* to contribute to the understanding and solution of world-wide problems through the use of cartography in decision-making processes
* to foster the international dissemination of environmental, economic, social and spatial information through mapping
* to provide a global forum for discussion of the role and status of cartography
* to facilitate the transfer of new cartographic technology and knowledge between nations, especially to the developing nations
* to carry out or to promote multi-national cartographic research in order to solve scientific and applied problems
* to enhance cartographic education in the broadest sense through publications, seminars and conferences
* to promote the use of professional and technical standards in cartography.
The Association works with national and international governmental and commercial bodies and with other international scientific societies to achieve these aims (Adopted by the 10th General Assembly of the International Cartographic Association, Barcelona, Spain, 3 September 1995).
An important contribution that ICA makes through its international community is outreach and technology transfer. This is supported through direct ICA initiatives, the activities of Commissions and Working Groups and programmes conducted with ICA Affiliates.
The ICA Strategic Plan
The ICA Strategic Plan (ICA, 2010) provides a number of guidelines for implementing an Education plan. It covers both Education and Professional Practice.
It notes that "Amateur and professional practice within the Geospatial sciences will change in nature, increasing the necessity for Continuing Professional Development".
The Strategy Plan proposes that the ICA should:
* Investigate ways to strengthen and monitor education programmes in Cartography, GIScience and related subjects at all levels: university; high school; elementary; and life-long learning
* Providing fora for discussions of education programs and curricula in Cartography and GIScience
* Develop information networks and virtual universities on Cartography and GIScience
* Organise educational courses on Cartography and GIScience in developing countries and for regional purposes
* Offer 'master classes' in GISystems/mapping to guide managers in spatial decision-making
* Investigate methods (and funding sources) to encourage the participation of students and other young members in ICA work.
It proposed the following actions:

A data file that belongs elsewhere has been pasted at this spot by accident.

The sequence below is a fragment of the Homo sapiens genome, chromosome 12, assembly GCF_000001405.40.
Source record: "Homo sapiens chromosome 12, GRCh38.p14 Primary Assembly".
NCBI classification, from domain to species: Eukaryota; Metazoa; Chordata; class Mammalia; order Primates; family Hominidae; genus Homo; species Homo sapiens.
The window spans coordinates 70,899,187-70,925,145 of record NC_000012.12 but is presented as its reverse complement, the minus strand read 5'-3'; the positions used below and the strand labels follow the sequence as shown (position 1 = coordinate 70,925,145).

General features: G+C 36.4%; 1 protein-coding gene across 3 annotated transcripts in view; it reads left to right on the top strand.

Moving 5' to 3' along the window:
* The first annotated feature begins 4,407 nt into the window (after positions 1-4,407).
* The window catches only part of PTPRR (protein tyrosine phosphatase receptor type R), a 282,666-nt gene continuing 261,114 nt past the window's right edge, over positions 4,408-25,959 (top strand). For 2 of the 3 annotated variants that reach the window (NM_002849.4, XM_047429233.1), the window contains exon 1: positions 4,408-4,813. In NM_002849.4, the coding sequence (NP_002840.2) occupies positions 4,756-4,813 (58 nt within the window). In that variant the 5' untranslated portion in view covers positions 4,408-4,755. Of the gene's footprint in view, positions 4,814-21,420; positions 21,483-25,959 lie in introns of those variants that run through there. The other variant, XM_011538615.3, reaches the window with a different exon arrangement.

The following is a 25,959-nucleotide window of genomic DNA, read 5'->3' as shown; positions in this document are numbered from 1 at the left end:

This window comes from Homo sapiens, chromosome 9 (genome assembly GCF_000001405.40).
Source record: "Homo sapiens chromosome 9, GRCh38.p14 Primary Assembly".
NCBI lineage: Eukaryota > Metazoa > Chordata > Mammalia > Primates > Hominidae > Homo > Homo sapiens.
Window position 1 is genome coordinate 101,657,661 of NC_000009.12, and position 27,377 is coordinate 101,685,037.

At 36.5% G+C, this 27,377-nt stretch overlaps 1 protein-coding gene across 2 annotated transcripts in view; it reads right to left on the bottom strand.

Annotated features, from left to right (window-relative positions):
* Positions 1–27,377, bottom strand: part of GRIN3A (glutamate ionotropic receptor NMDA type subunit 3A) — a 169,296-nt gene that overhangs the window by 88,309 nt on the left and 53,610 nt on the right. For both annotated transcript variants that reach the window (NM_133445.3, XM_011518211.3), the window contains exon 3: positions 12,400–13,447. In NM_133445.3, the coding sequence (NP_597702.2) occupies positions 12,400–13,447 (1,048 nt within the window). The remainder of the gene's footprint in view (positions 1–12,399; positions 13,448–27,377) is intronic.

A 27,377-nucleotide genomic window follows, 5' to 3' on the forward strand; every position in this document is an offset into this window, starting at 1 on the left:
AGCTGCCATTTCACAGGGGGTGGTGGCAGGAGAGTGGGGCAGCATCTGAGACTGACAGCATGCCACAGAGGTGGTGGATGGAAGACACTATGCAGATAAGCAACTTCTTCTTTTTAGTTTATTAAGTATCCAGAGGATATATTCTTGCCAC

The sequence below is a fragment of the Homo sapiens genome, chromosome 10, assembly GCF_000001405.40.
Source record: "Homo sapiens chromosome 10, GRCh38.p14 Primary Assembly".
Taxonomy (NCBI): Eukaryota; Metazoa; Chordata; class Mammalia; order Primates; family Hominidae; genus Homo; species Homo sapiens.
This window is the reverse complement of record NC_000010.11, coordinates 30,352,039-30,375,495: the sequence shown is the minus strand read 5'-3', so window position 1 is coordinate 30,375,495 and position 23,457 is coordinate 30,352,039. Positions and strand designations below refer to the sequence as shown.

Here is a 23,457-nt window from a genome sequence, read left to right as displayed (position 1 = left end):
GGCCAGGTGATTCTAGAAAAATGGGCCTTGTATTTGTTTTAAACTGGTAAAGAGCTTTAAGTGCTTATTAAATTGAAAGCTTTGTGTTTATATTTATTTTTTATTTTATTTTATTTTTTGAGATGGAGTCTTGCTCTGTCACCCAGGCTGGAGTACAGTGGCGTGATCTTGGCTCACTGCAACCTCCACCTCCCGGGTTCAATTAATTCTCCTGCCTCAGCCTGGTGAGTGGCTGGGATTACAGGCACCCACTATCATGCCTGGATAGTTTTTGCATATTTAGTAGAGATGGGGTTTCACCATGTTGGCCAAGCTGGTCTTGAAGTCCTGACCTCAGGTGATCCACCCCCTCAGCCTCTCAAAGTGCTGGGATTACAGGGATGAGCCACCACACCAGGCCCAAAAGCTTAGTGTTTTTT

* To analyse existing university curricula in Cartography and GI Science, and encourage promotion of the goals contained in the ICA mission
* To help widen the Cartographic/GIScience knowledge base and skills into new segments of Society
* To increase efforts directed to capacity-building, especially in developing countries, especially with reference to human resource development
* In co-operation with commercial suppliers, to develop virtual academy courses on Cartography and GIScience to support and complement what is currently available
* To provide geospatial data for educational use
* To establish a network of university/school teachers to provide a forum for discussion and the possibility for support
* To extend travel awards for young scientists; lower conference participation fees for students.
This paper reports on some of these actions being carried out by the ICA, its member nations, Commissions and Working Groups and affiliates.
The International Cartographic Association and education
The ICA'S Strategic Plan proposes a number of actions related to Ideas and Actions for the Organisation and in the Wider Operational Environments. Some of these actions that relate to education are:
* To help widen the Cartographic/GIScience knowledge base and skills into new segments of society
* To increase efforts directed to capacity-building, especially in developing countries, especially with reference to human resource development
* In co-operation with commercial suppliers, to develop virtual academy courses on Cartography and GIScience to support and complement what is on offer.
The ICA addresses these and other issues through direct ICA initiatives through its Executive and member organisations and with partners from ICA affiliates, sister societies and industry. The activities of Commissions and Working Groups and programmes provide the "powerhouse' that supports these endeavours.
Commissions and Working Groups outreach activities
To achieve its aims the ICA operates through a number of Commissions and Working Groups. Commissions and Working Groups carry out the general operations of the ICA. They address the full range of scientific, technical and social research that is the mark of ICA activity. They achieve the transfer of knowledge about Cartography and GIScience and GI Science by publishing books and special editions of journals and running workshops and educational courses. Colleagues from the ICA community conduct these workshops on a volunteer basis, generally with the support of the national member organisation of ICA or the national mapping body.